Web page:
Foreign investment may promote economic development in a country, yet when the people themselves have no chance to participate in decision-making, there is a large risk that large-scale infrastructure projects such as the Shwe gas pipeline will adversely affect many communities.
Corporations and Brutal Regimes: A Bad Combination
Foreign corporations in Burma are predominantly involved in labour-intensive sectors, such as garment manufacturing and extractive industries. In the natural resource sector, their resource extraction projects are done only for the sake of shareholder profits, with little concern for local populations. While citizens suffer under the socio-economic, political, cultural and environmental impacts of these projects, the Burmese military junta and its corporate partners rake in the profits.
Be it oil and gas production in Burma, Nigeria  or Indonesia,  transnational corporations, national and foreign governments, and corrupt local officials make a profit while wreaking havoc among the communities who happen to live near these resources. Said communities rarely derive a benefit from such extraction projects. Even in countries with democratically elected governments, such projects often involve increased militarisation and large-scale human rights abuses.
Burma: A Worst-Case Scenario
What You Can Do to Help?
e, the SHWE Gas Movement, demand that the governments and corporations involved in the Shwe gas project postpone the extraction and sale of this gas until the people of Burma have a say in the use of their resources. Until the safety, livelihood, and security of the Burmese people can be guaranteed, this natural gas project will only serve to entrench a brutal regime and wreak further environmental havoc.
International bodies and their own national governments alone cannot discourage corporations from supporting the military regime.  Instead, global civic and social justice movements must increase awareness and put pressure on both governments and corporations to divest from Burma. And, ultimately, each individual has some power to pressure corporations to withdraw from Burma – as a consumer, you can boycott their products and thus send a clear message to CEOs and shareholders.
Learn more about the corporations involved in the Shwe Project:
For a complete list of corporations with investments in and ties to the Burmese military regime, check out:
Visit our Take Action section for more information on how you can make a difference in the ongoing SHWE Gas Movement!
Yet Burma is what could be called a ‘worst-case scenario’. Here, the country’s military regime, which has been in power since 1962 and rejected the overwhelming victory of the National League for Democracy in 1990 national elections, sells off the country’s natural resources to foreign governments and corporations, and thereby assures its own brutal and undemocratic existence.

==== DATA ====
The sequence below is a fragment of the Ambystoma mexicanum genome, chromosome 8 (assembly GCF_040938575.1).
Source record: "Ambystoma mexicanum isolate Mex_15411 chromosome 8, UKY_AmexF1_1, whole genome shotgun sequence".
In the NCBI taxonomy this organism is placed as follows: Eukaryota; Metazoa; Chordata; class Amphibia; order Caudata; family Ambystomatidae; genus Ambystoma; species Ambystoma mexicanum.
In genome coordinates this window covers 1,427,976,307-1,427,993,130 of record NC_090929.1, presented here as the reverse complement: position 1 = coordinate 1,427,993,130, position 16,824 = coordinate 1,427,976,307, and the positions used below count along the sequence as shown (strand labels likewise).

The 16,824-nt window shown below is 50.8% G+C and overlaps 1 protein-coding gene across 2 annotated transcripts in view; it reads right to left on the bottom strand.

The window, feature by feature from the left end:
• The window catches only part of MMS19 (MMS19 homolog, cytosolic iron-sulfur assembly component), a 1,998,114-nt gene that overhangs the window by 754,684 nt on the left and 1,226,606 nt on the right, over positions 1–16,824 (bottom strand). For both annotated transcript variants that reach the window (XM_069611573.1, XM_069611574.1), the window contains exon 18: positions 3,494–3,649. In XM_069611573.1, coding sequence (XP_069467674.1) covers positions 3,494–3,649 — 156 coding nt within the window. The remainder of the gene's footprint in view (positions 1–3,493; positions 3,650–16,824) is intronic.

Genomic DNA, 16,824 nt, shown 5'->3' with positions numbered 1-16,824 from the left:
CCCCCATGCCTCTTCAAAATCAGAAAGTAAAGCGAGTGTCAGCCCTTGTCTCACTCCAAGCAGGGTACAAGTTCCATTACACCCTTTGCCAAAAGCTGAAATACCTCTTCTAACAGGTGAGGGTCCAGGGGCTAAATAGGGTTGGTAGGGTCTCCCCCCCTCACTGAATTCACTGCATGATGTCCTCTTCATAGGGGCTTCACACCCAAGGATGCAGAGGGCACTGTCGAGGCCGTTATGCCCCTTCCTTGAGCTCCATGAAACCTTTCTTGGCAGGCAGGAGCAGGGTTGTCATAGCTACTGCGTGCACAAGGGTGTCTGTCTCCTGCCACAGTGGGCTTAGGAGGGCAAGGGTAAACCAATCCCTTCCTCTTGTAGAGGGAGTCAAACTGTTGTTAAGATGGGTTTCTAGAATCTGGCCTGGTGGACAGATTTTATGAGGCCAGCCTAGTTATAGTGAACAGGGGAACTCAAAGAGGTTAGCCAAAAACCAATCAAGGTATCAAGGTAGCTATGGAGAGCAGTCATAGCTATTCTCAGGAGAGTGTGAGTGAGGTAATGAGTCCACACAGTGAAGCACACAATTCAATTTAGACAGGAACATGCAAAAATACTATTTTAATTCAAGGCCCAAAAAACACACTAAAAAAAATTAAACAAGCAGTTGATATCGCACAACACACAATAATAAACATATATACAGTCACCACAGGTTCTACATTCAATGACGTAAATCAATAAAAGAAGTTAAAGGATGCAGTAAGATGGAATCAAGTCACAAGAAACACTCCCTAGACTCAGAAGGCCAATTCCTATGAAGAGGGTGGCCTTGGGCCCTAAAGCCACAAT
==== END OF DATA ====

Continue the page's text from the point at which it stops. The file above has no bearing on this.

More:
Despite many high-profile reports by inter-governmental organisations such as the United Nations  and non-governmental organisations such as Amnesty International,  and subsequent international condemnation, sanctioning and investment bans, hundreds of foreign corporations continue to invest in the country. 
Corporations investing in Burma have been condemned internationally for sustaining a regime that has oppressed its people for decades, with tens of thousands of casualties from the world’s longest-lasting civil war. This is a country whose citizens face overt political oppression, extra judicial killings, the widespread forced labour practices. In the context of infrastructure development, it is not uncommon for whole villages to be relocated without compensation. The presence of the military in ethnic areas also leads to the widely reported incidents of sexual violence against women.
Many of these human rights abuses also occur in the oil and gas sector. Since Burma opened to foreign investment in late 1988, contracted investment in the oil and gas sector has so far reached 2.563 billion dollars, [source?] thus providing the financial resources that continue to keep the generals in Rangoon in power. Investing in Burma comes with a risk, though: Unocal and Total, who constructed the Yadana and Yetagun pipelines, currently face law suits in American and European courts, because of their involvement with the Burmese military and related large-scale human rights abuses. 
Investment in and profit from the Shwe gas project are said to become the single largest source of foreign income for the regime in Rangoon, thus further ensuring its illegal existence. Daewoo International signed an exploration contract for the A1 block with the military-owned Myanmar Oil and Gas Enterprise/MOGE in August 2000. Subsequently, it sold off shares to ONGC Videsh Limited/OVL on January 28, 2002 (20%), the Gas Authority of India Ltd. (GAIL) on January 28, 2002 (10%), and the Korean Gas Corporation (KOGAS) in November 2001.
 The American corporation Unocal, for example, has invested a considerable amount in the Yadana pipeline project, despite sanctions and investment bans passed on Burma by the US Government.